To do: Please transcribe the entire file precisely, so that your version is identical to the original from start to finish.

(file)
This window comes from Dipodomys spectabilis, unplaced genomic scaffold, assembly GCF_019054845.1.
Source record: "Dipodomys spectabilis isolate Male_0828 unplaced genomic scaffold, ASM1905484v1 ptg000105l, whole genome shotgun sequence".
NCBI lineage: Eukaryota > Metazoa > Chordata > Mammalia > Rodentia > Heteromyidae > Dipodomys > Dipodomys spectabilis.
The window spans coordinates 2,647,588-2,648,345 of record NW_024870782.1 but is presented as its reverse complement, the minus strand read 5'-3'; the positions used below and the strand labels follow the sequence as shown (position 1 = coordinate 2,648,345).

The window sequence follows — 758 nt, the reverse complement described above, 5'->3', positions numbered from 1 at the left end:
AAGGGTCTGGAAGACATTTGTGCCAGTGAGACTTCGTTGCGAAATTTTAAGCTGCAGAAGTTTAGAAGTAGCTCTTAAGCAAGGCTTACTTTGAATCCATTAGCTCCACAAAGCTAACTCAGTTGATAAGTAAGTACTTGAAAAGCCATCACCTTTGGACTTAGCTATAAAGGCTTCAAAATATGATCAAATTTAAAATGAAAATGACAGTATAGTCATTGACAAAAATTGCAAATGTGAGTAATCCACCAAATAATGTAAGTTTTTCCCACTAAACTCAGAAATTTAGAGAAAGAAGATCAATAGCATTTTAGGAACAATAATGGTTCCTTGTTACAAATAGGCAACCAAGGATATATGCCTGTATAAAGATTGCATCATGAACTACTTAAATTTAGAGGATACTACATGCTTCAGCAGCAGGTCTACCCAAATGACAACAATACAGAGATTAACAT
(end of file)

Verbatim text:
This window comes from Dipodomys spectabilis, unplaced genomic scaffold, assembly GCF_019054845.1.
Source record: "Dipodomys spectabilis isolate Male_0828 unplaced genomic scaffold, ASM1905484v1 ptg000105l, whole genome shotgun sequence".
NCBI lineage: Eukaryota > Metazoa > Chordata > Mammalia > Rodentia > Heteromyidae > Dipodomys > Dipodomys spectabilis.
The window spans coordinates 2,647,588-2,648,345 of record NW_024870782.1 but is presented as its reverse complement, the minus strand read 5'-3'; the positions used below and the strand labels follow the sequence as shown (position 1 = coordinate 2,648,345).

The window sequence follows — 758 nt, the reverse complement described above, 5'->3', positions numbered from 1 at the left end:
AAGGGTCTGGAAGACATTTGTGCCAGTGAGACTTCGTTGCGAAATTTTAAGCTGCAGAAGTTTAGAAGTAGCTCTTAAGCAAGGCTTACTTTGAATCCATTAGCTCCACAAAGCTAACTCAGTTGATAAGTAAGTACTTGAAAAGCCATCACCTTTGGACTTAGCTATAAAGGCTTCAAAATATGATCAAATTTAAAATGAAAATGACAGTATAGTCATTGACAAAAATTGCAAATGTGAGTAATCCACCAAATAATGTAAGTTTTTCCCACTAAACTCAGAAATTTAGAGAAAGAAGATCAATAGCATTTTAGGAACAATAATGGTTCCTTGTTACAAATAGGCAACCAAGGATATATGCCTGTATAAAGATTGCATCATGAACTACTTAAATTTAGAGGATACTACATGCTTCAGCAGCAGGTCTACCCAAATGACAACAATACAGAGATTAACAT